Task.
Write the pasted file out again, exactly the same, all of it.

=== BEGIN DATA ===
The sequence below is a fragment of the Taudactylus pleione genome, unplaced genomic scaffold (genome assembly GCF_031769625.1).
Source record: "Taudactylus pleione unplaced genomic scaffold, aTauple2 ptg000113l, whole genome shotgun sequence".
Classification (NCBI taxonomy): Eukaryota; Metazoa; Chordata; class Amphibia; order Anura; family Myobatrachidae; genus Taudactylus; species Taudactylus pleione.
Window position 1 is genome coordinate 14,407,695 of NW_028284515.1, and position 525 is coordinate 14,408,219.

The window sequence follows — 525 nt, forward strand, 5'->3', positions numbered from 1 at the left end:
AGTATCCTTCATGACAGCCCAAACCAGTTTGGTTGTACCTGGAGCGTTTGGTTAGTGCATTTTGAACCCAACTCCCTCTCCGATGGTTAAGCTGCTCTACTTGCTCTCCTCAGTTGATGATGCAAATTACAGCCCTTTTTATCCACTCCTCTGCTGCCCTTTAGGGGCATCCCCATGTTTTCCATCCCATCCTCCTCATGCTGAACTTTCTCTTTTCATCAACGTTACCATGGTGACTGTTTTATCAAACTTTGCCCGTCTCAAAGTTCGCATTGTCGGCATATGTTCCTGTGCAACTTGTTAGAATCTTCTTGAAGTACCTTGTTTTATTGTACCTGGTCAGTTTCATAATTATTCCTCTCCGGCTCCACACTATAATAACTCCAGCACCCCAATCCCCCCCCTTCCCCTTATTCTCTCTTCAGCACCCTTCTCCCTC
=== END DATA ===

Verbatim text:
The sequence below is a fragment of the Taudactylus pleione genome, unplaced genomic scaffold (genome assembly GCF_031769625.1).
Source record: "Taudactylus pleione unplaced genomic scaffold, aTauple2 ptg000113l, whole genome shotgun sequence".
Classification (NCBI taxonomy): Eukaryota; Metazoa; Chordata; class Amphibia; order Anura; family Myobatrachidae; genus Taudactylus; species Taudactylus pleione.
Window position 1 is genome coordinate 14,407,695 of NW_028284515.1, and position 525 is coordinate 14,408,219.

The window sequence follows — 525 nt, forward strand, 5'->3', positions numbered from 1 at the left end:
AGTATCCTTCATGACAGCCCAAACCAGTTTGGTTGTACCTGGAGCGTTTGGTTAGTGCATTTTGAACCCAACTCCCTCTCCGATGGTTAAGCTGCTCTACTTGCTCTCCTCAGTTGATGATGCAAATTACAGCCCTTTTTATCCACTCCTCTGCTGCCCTTTAGGGGCATCCCCATGTTTTCCATCCCATCCTCCTCATGCTGAACTTTCTCTTTTCATCAACGTTACCATGGTGACTGTTTTATCAAACTTTGCCCGTCTCAAAGTTCGCATTGTCGGCATATGTTCCTGTGCAACTTGTTAGAATCTTCTTGAAGTACCTTGTTTTATTGTACCTGGTCAGTTTCATAATTATTCCTCTCCGGCTCCACACTATAATAACTCCAGCACCCCAATCCCCCCCCTTCCCCTTATTCTCTCTTCAGCACCCTTCTCCCTC